Latifi frustrated by quick FIA decision on Zhou Singapore F1 clash – Autosport

The pair collided early in the race when Latifi moved across on Zhou, with the contact ending the Alfa Romeo driver’s race on the spot.
Latifi picked up a puncture and after making it back to the pits he was forced to retire with suspension damage.
The stewards reviewed the incident during the race and determined that Latifi had not left a car’s width and was predominantly responsible for causing a collision. He was given a five-place penalty for this weekend’s Japanese GP, and two penalty points.
Latifi was disappointed that despite both drivers involved having retired the stewards made a quick decision and did not summon either man to discuss the incident.
After the race he visited them in race control order to find out more about the decision.
“I’m obviously disappointed not to do all the laps,” he told Autosport.
“I briefly went to see the stewards just because they made the decision without talking to the drivers, which I found a bit strange.
“Especially because both of us were out of the race and there was no rush to make the decision, and normally when that happens they always speak to both drivers.”
Nicholas Latifi, Williams FW44
Photo by: Carl Bingham / Motorsport Images
Latifi said he took his normal line, but acknowledged that he hadn’t left a car’s width. However he insisted that he couldn’t see Zhou.
“The rule is obviously leave the car’s space, which I obviously didn’t. I looked at the replay, that line where I was exiting wide from Turn 3 and then cutting back to the braking, I was doing that every other lap of the race.
“And the problem was he was driving perfectly in my blind spot at the exit. I did look both directions in the mirrors, you see it on my onboard, I look left, I look right, and I didn’t see him.
“If I don’t see where he is, I just take my normal line. So yes, if you’re going based off that rule, leaving the space, I understand why they gave me a penalty.
“The only thing is I think Zhou should have been more aware of that, he knows there’s a blind spot with these cars. He was very much on the inside of me, perfectly in the blind spot. So again, I didn’t pick an erratic line, that’s the line I was always taking.”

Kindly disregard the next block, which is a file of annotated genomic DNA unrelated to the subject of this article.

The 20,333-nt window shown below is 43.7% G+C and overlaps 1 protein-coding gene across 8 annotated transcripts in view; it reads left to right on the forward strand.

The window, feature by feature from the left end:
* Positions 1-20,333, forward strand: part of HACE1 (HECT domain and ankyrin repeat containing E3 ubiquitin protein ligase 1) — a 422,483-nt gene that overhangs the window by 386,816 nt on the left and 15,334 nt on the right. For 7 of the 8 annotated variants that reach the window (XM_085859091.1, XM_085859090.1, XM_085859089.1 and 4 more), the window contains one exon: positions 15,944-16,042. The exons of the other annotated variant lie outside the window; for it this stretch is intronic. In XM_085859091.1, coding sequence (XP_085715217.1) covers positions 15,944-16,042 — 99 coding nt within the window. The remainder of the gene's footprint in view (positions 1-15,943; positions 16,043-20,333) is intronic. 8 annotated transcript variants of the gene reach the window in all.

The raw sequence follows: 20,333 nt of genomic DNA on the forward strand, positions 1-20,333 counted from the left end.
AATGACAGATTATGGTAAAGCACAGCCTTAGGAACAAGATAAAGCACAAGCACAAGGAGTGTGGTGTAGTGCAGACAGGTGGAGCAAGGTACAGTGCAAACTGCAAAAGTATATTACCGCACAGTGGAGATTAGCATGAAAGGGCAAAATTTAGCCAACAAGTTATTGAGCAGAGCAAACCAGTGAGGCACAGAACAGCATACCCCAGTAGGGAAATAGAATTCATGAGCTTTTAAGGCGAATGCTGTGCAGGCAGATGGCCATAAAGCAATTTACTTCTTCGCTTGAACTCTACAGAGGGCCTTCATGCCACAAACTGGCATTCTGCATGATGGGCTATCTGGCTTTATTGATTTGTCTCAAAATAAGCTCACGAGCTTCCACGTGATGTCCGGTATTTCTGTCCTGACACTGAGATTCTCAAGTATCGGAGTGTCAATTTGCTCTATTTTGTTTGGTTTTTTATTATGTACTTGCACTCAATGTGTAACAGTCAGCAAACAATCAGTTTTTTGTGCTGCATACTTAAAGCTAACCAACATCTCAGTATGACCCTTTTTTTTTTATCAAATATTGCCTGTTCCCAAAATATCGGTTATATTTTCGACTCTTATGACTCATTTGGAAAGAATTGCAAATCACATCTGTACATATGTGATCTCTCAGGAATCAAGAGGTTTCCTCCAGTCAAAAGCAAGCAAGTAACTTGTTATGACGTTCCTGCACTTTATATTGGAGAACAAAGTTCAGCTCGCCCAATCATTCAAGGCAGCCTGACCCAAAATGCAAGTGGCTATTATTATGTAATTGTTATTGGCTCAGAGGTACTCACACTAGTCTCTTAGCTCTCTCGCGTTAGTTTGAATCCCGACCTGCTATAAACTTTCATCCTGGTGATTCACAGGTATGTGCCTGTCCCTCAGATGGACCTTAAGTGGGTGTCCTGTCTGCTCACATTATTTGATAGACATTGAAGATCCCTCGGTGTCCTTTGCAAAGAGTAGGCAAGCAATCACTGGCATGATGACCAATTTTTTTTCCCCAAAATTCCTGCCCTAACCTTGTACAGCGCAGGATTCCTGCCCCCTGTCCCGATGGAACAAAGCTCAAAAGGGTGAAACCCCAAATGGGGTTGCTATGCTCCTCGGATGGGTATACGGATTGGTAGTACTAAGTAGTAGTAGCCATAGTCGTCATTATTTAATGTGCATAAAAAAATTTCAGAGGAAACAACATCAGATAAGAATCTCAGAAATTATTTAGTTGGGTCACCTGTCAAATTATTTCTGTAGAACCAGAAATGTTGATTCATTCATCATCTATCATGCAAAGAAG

“I’m not so frustrated about the penalty even if they arrive at that, but the fact that they didn’t want to speak about it. And is it the right penalty?
“Because they gave me a five-place penalty, which is what they gave [Valtteri] Bottas for going bowling with other cars in Hungary last year, which is far worse than a one-on-one crash.
“Anytime there’s been a one-on-one crash it’s a three-place penalty.”
Latifi said his informal visit to the stewards wasn’t very productive as they were still busy with the Sergio Perez safety car incident.
“I just wanted to have a talk to them about taking these things into consideration. The drivers are always complaining about consistency. Arrive at the same conclusion and penalise me that’s fine, but why not at least speak to both drivers like you do 99% of other instances?
“They were in the midst of the whatever happened with Red Bull. So I didn’t fully have the time to show them the video and whatnot. Again, they should have called us officially to the stewards and spoken to both of us. And obviously that wasn’t the case.”
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